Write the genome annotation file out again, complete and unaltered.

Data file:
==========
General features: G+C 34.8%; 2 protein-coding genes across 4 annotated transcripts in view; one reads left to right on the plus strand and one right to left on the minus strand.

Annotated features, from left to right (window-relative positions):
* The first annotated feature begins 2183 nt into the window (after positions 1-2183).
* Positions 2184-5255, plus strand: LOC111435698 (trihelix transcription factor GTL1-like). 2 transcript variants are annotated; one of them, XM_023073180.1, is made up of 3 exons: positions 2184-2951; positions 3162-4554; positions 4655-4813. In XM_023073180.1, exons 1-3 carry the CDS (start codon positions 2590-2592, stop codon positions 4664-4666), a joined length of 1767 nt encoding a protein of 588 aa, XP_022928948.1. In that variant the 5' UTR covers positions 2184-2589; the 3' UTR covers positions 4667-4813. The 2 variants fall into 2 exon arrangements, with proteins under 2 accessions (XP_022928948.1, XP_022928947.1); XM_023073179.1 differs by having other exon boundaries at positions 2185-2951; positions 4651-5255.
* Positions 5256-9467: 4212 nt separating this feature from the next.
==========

General features: G+C 34.8%; 2 protein-coding genes across 4 annotated transcripts in view; one reads left to right on the plus strand and one right to left on the minus strand.

Annotated features, from left to right (window-relative positions):
* The first annotated feature begins 2183 nt into the window (after positions 1-2183).
* Positions 2184-5255, plus strand: LOC111435698 (trihelix transcription factor GTL1-like). 2 transcript variants are annotated; one of them, XM_023073180.1, is made up of 3 exons: positions 2184-2951; positions 3162-4554; positions 4655-4813. In XM_023073180.1, exons 1-3 carry the CDS (start codon positions 2590-2592, stop codon positions 4664-4666), a joined length of 1767 nt encoding a protein of 588 aa, XP_022928948.1. In that variant the 5' UTR covers positions 2184-2589; the 3' UTR covers positions 4667-4813. The 2 variants fall into 2 exon arrangements, with proteins under 2 accessions (XP_022928948.1, XP_022928947.1); XM_023073179.1 differs by having other exon boundaries at positions 2185-2951; positions 4651-5255.
* Positions 5256-9467: 4212 nt separating this feature from the next.